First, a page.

PETRON Corp. (Petron), the country’s largest oil refiner and distributor, is proposing to turn the old Petron Padacan depot into a strategic marketplace for food and agricultural products, complete with food manufacturing facilities and logistical support.
“It will help public interest if it will be converted into a public market. Let’s convert the whole Pandacan to a marketplace,” Petron president and CEO Ramon Ang said in an interview last week.
“Let it serve as a food depot for goods from Baguio, Batangas, and others. Then the price of goods will go down because deliveries won’t be blocked. The price of meat and vegetables can drop by 50 percent,” Ang said.
Petron’s proposal will cover only the oil company’s segment, which accounts for around 60 percent of the entire Pandacan oil depot.
Ang said the Pandacan depot should have a master plan and good infrastructure projects that would connect the area to nearby cities and provinces.
“What good is Pandacan if we don’t have a master plan? If we didn’t help design that there would be a drop-off point in the connector road there, what would Pandacan be? What would be its purpose? Will it be of use to anybody? It won’t have any value,” he added.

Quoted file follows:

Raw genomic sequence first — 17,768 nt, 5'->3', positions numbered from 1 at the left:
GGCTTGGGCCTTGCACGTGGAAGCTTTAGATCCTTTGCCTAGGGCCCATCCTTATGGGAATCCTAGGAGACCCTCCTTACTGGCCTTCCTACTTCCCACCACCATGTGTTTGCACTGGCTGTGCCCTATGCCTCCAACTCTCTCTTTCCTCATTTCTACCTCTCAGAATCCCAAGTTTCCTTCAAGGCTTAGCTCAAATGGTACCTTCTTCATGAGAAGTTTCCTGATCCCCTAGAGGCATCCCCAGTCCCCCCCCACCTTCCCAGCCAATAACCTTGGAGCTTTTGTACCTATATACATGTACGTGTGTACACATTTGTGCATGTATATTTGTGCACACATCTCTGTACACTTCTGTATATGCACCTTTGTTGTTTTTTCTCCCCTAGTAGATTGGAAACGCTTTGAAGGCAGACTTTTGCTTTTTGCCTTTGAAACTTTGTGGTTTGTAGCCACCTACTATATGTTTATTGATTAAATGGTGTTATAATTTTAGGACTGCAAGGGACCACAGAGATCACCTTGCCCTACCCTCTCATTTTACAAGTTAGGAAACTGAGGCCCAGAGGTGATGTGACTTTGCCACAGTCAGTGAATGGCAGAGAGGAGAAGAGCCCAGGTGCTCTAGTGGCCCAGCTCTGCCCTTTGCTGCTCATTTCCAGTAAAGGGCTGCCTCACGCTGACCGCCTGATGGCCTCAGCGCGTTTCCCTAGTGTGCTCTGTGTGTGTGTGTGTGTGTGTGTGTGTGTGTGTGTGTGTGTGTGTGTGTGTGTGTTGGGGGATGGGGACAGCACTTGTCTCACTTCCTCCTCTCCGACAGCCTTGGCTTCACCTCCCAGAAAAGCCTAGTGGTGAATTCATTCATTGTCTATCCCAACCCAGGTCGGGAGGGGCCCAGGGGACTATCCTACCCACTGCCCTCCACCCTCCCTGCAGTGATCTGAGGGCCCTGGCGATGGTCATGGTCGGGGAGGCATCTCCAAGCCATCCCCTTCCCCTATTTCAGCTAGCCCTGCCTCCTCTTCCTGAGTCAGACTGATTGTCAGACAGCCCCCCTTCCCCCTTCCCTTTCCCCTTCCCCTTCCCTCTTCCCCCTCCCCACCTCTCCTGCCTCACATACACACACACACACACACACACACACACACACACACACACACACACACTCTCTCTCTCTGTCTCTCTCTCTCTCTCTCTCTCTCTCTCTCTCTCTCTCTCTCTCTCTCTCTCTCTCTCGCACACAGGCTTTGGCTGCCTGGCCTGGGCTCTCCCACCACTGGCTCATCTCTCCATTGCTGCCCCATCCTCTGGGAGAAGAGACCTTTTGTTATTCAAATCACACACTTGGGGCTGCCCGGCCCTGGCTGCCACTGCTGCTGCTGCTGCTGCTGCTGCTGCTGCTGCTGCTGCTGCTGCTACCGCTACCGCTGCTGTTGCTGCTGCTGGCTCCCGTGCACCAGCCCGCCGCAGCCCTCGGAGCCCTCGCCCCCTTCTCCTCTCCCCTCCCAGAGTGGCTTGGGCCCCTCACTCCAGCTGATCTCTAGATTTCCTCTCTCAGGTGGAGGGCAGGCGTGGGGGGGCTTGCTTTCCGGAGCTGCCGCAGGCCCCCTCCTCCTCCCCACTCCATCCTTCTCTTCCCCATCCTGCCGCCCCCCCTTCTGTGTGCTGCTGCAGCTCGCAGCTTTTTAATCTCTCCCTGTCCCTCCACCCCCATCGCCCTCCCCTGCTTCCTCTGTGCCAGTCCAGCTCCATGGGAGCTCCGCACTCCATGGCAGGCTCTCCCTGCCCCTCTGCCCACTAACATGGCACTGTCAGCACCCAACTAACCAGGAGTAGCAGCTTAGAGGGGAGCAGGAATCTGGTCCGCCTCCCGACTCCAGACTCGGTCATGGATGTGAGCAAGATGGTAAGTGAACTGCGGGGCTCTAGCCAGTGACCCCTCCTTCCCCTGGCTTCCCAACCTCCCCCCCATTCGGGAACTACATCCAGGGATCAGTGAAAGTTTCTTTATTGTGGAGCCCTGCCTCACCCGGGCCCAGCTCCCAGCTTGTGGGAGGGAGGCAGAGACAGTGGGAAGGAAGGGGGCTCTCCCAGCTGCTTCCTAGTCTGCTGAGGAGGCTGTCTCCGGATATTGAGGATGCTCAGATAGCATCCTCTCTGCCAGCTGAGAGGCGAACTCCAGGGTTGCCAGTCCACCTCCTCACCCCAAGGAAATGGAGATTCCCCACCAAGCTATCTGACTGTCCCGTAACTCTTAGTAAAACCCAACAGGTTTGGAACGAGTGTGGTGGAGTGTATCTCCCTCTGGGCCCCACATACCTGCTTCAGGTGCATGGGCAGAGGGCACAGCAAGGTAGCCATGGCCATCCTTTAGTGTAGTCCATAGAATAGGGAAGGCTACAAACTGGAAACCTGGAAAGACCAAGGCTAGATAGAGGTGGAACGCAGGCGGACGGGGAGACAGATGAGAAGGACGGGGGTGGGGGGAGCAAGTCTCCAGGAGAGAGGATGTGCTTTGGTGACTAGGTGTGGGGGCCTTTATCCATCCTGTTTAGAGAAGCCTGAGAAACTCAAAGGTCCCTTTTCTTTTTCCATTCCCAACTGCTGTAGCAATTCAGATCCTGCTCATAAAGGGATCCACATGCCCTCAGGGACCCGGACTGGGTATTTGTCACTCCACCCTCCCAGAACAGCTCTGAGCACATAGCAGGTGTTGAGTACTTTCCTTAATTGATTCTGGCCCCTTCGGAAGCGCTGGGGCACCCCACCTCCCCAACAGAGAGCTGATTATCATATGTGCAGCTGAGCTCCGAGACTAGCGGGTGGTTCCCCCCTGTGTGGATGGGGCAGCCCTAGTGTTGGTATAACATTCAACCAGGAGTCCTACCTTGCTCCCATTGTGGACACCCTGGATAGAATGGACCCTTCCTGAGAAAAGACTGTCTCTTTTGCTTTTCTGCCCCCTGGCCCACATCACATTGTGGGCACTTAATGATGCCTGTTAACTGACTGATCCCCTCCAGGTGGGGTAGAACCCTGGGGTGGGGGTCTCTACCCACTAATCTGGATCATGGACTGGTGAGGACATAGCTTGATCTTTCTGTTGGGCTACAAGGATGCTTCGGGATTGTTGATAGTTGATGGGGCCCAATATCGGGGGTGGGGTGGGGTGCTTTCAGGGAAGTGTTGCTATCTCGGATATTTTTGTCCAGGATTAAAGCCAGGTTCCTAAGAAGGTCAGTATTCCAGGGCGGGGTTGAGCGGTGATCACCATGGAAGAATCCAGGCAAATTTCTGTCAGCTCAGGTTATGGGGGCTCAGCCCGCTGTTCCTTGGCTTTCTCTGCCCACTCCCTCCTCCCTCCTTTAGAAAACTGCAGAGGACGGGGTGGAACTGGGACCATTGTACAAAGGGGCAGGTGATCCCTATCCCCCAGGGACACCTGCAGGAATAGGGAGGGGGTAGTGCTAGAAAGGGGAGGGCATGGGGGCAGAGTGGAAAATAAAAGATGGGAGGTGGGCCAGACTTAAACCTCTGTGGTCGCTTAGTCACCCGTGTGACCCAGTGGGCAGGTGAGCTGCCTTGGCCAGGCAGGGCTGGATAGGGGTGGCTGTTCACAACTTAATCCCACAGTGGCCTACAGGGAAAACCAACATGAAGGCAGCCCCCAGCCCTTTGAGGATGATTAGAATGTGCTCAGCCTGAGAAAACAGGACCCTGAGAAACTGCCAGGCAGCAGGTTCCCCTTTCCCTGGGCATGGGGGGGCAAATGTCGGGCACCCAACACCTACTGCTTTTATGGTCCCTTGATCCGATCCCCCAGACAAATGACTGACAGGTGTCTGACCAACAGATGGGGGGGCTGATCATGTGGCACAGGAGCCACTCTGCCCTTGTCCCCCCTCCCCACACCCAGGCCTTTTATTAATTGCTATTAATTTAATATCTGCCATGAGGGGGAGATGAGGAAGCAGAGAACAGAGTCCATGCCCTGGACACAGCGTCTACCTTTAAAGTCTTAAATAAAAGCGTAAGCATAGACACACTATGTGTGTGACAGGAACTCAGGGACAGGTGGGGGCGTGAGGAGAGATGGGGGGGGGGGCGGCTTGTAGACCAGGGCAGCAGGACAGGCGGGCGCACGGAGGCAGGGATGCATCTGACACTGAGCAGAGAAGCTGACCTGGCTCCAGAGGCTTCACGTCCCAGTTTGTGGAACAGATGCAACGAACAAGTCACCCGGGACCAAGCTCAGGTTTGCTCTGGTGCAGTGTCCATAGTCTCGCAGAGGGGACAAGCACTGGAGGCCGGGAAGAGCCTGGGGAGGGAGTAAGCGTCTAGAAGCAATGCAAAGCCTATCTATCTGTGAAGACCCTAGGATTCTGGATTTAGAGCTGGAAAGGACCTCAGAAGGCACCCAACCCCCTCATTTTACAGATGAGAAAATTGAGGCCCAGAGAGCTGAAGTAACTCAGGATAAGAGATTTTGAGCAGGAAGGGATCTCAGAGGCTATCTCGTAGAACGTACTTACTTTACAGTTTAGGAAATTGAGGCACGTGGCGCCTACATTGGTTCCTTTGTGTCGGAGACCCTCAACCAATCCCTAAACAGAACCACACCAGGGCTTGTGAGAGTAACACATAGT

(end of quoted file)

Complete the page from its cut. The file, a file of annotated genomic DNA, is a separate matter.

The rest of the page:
Ang said Petron still needs to talk with state-owned Philippine National Oil Co. (PNOC) regarding the depot because PNOC owns the property.
Asked if a master plan was already being developed for the Pandacan property, Ang said: “None yet but DOTr [Department of Transportation] will be developing the master plan and PNOC will cooperate with DOTr.”
The old Pandacan oil depot used to house the fuel storage facilities of the “Big Three” oil companies in the country –Petron, Pilipinas Shell Petroleum Corp, and Chevron Philippines, Inc.
But in November 2014, a Supreme Court decision declared Manila City Ordinance No. 8187 — enacted in 2009 and which allowed Shell, Petron and Chevron to keep their oil depots in Pandacan — unconstitutional and invalid.
That 2009 ordinance had repealed a November 2001 precedent, Ordinance No. 8027 enacted during the administration of former mayor Jose L. Atienza, Jr., that reclassified parts of Pandacan and Sta. Ana districts as commercial from industrial on grounds of safety.